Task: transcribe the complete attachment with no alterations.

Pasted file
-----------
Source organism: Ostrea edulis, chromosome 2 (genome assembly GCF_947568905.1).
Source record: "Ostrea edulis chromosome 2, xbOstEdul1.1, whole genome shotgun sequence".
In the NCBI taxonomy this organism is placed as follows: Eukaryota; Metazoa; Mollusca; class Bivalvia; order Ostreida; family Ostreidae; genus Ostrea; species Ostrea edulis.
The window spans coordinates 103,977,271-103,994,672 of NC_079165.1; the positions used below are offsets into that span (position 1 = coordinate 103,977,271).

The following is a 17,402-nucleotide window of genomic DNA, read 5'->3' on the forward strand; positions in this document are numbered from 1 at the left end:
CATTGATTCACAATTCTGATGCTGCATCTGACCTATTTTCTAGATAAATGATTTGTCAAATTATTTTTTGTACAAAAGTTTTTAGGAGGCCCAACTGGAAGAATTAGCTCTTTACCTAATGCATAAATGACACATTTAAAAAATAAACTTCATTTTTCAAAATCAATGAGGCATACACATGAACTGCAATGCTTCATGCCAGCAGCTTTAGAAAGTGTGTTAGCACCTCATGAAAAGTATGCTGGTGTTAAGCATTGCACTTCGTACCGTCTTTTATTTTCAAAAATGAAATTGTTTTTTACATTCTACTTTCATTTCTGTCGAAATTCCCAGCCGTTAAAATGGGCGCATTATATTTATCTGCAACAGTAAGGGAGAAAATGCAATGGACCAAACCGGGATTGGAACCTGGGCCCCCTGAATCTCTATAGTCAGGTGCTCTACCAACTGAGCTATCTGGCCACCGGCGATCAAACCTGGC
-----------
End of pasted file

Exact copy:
Source organism: Ostrea edulis, chromosome 2 (genome assembly GCF_947568905.1).
Source record: "Ostrea edulis chromosome 2, xbOstEdul1.1, whole genome shotgun sequence".
In the NCBI taxonomy this organism is placed as follows: Eukaryota; Metazoa; Mollusca; class Bivalvia; order Ostreida; family Ostreidae; genus Ostrea; species Ostrea edulis.
The window spans coordinates 103,977,271-103,994,672 of NC_079165.1; the positions used below are offsets into that span (position 1 = coordinate 103,977,271).

The following is a 17,402-nucleotide window of genomic DNA, read 5'->3' on the forward strand; positions in this document are numbered from 1 at the left end:
CATTGATTCACAATTCTGATGCTGCATCTGACCTATTTTCTAGATAAATGATTTGTCAAATTATTTTTTGTACAAAAGTTTTTAGGAGGCCCAACTGGAAGAATTAGCTCTTTACCTAATGCATAAATGACACATTTAAAAAATAAACTTCATTTTTCAAAATCAATGAGGCATACACATGAACTGCAATGCTTCATGCCAGCAGCTTTAGAAAGTGTGTTAGCACCTCATGAAAAGTATGCTGGTGTTAAGCATTGCACTTCGTACCGTCTTTTATTTTCAAAAATGAAATTGTTTTTTACATTCTACTTTCATTTCTGTCGAAATTCCCAGCCGTTAAAATGGGCGCATTATATTTATCTGCAACAGTAAGGGAGAAAATGCAATGGACCAAACCGGGATTGGAACCTGGGCCCCCTGAATCTCTATAGTCAGGTGCTCTACCAACTGAGCTATCTGGCCACCGGCGATCAAACCTGGC